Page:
Put the chicken on the grill, still on blast, and flip it after 60 seconds.  In another 60 seconds, flip it again to the original side.  Now reduce the heat to medium and leave it alone.  Keep the cover closed and wander off for 4 minutes.  In 4 minutes, you can flip it again and let it go another 3-4 minutes.  You do not need to keep basting it and re-basting it.  It has plenty of the marinade already!  If you must, you can do it once after you flip it, but you had damn well better be using a different brush and marinade from a different, clean bowl.  But seriously, it isn't needed.  ((Obviously, the times may vary based on the size of your breasts -- had to, sorry -- and how medium your medium is on the grill.  I'm talking about a pretty standardized 6-8 ounce piece.  You should probably test it with a meat thermometer or at the very least, cut into the middle to assess doneness.))

Remove the chicken to a new, clean plate.  If you put it back on the plate you took it out on, you just dunked it in raw chicken juice.  Even if it looks clean and dry, that's just not good enough.  Seriously, quit doing that.  I'm rarely picky about things, but this, this is enough to get me all riled up.  ((Side note: that is striking me as funny because I have used a meat thermometer exactly four times in my life and here I am preaching about salmonella.  I'm a hypocrite.  Disregard.))

One other thing I like to do, which I, of course, discovered by accident, is put the pineapple slices on the rack directly above the chicken.  They both get done at about the same time ((assuming you use pretty thick slices)) and the pineapple juice drips down for a little extra something on the chicken.  More free deliciousness!


All right, I'm off.  I have a couple of minutes of work-work yet this afternoon ((which is feeling less like work-work now that it isn't really my work)) and then making The Best F*cking Chicken Ever, Parmesan risotto, and maybe roasted brussel sprouts for a dinner delivery this evening.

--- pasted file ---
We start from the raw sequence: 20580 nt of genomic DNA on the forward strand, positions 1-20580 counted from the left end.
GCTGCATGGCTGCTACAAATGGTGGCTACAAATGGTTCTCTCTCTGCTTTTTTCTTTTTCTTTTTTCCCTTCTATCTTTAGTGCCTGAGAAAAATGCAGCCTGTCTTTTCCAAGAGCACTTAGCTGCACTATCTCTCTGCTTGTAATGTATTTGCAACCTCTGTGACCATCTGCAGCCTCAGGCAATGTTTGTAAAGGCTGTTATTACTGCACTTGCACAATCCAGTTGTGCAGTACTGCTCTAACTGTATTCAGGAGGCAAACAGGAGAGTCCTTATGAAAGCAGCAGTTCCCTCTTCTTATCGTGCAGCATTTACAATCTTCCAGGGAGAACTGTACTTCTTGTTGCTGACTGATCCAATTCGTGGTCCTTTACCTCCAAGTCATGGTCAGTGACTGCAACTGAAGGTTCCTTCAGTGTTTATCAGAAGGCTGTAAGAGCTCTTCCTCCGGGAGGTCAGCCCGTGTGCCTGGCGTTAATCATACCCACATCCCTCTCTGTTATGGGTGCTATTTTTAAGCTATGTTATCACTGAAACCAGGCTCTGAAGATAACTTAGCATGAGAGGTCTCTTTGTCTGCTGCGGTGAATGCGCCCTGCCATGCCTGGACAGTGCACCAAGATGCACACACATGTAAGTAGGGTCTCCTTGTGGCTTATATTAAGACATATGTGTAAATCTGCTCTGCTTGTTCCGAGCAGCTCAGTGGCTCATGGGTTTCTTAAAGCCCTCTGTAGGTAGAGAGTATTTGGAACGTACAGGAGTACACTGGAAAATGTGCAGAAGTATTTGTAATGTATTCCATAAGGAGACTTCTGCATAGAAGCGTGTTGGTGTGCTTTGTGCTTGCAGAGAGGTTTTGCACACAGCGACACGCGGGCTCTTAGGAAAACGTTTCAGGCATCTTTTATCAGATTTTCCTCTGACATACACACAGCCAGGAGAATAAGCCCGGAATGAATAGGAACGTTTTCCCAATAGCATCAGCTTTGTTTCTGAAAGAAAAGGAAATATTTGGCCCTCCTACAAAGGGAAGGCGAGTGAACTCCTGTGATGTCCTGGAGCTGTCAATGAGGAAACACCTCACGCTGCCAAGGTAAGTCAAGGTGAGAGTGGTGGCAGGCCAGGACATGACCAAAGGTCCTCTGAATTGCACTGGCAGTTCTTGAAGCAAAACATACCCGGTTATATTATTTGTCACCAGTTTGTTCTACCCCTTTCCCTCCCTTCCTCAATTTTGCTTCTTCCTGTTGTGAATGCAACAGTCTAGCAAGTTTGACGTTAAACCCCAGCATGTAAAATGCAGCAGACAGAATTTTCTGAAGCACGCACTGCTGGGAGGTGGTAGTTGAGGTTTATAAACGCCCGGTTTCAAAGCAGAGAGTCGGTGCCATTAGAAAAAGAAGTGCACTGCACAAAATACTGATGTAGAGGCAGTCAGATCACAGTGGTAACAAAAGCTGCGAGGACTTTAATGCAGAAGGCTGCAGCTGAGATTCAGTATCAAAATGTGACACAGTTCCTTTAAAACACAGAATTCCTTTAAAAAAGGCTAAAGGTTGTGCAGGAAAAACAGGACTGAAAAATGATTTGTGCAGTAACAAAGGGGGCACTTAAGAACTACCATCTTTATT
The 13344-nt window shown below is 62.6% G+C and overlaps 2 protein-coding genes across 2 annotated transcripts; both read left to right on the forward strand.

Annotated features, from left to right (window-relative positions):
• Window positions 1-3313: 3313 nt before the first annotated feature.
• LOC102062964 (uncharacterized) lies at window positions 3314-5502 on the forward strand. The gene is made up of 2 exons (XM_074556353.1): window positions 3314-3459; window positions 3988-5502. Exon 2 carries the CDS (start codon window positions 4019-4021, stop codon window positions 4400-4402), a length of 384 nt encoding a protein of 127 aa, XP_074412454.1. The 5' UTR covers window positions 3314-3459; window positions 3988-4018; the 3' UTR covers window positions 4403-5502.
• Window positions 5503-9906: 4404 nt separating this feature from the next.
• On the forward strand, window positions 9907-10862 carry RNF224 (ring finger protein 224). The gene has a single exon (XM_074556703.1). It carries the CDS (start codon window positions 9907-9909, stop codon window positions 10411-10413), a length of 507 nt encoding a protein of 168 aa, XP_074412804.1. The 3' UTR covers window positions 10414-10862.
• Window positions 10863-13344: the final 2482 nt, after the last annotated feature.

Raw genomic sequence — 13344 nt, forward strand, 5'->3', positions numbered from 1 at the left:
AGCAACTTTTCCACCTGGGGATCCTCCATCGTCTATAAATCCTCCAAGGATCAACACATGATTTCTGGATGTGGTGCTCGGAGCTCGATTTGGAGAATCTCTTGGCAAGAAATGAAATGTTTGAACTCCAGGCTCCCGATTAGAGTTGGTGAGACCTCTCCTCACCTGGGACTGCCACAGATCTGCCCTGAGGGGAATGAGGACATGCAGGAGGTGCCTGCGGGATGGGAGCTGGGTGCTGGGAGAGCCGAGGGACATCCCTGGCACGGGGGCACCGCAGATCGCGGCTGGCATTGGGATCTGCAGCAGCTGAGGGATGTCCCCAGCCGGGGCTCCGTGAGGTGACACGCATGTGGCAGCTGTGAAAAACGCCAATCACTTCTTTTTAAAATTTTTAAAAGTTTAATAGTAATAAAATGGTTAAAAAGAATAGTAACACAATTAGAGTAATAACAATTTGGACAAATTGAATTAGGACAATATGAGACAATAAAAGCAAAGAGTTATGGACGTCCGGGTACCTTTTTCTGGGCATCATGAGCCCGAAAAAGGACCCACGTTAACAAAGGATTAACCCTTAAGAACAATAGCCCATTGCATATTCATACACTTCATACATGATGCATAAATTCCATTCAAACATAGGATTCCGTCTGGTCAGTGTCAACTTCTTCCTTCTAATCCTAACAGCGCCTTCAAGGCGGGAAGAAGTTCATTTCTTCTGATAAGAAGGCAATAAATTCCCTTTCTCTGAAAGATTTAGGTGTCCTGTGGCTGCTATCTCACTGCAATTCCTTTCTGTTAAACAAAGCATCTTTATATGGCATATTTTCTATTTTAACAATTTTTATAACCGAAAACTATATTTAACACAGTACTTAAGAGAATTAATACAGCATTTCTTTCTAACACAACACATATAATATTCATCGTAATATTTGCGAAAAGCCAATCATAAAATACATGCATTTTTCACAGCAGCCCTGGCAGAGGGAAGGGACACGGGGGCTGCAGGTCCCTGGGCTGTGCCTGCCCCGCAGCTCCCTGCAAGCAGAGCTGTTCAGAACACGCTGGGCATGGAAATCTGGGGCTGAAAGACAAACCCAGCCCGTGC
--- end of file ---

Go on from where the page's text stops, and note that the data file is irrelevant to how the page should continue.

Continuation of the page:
Monday, April 16, 2012

Rigatoni with Bechamel and Proscuitto

One of the dishes I made for Saturday's party, I keep hearing about...  Rigatoni with Bechamel and Proscuitto, by Giada again.  A few moments ago, I was informed that one woman who had gotten some of the leftovers was on her second helping and contemplating just going and laying down in the pan.  I followed this recipe pretty closely because, well, I didn't really have a clue what I was doing.  I'm sure I sound like a rank amateur right now, but this scared the shit out of me.   BUT, if you can read directions, and follow them closely, you can totally pull this off.  I readily admit that I threw myself a little coronation when I managed to pull off the sauce on the first try, but just go slowly and you can do it.  

What you need:

1 stick unsalted butter (4 ounces)
1/2 cup and 2 tablespoons all-purpose flour
1 quart whole milk, at room temperature
Pinch fresh nutmeg
Sea salt and white pepper
1 cup grated fontina
1/2 pound thinly sliced prosciutto, julienned
1 pound dry rigatoni
3 tablespoons unsalted butter, diced

Remain calm:

Preheat the oven to 425.

Right now, go throw the fontina in the freezer so it is easier to grate.  ((Grating soft cheese is kind of annoying.  It gums up the grater, it gets stuck, and is a general pain in the ass.  Freezing it for about 15 minutes makes it a LOT easier.))  While that is cooling off a bit, julienne the proscuitto.  Proscuitto is, of course, the very thin, fancy ham.  ((That's the professional foodie definition.))  Separate the slices from the lining paper ((also frustrating)), pile it all together, and then cut through the pile with a very sharp knife in long, thin strips.  Repeatedly.  ((I nearly turned into a vegetarian during this process, I'm warning you.))  Pull all the little pieces apart.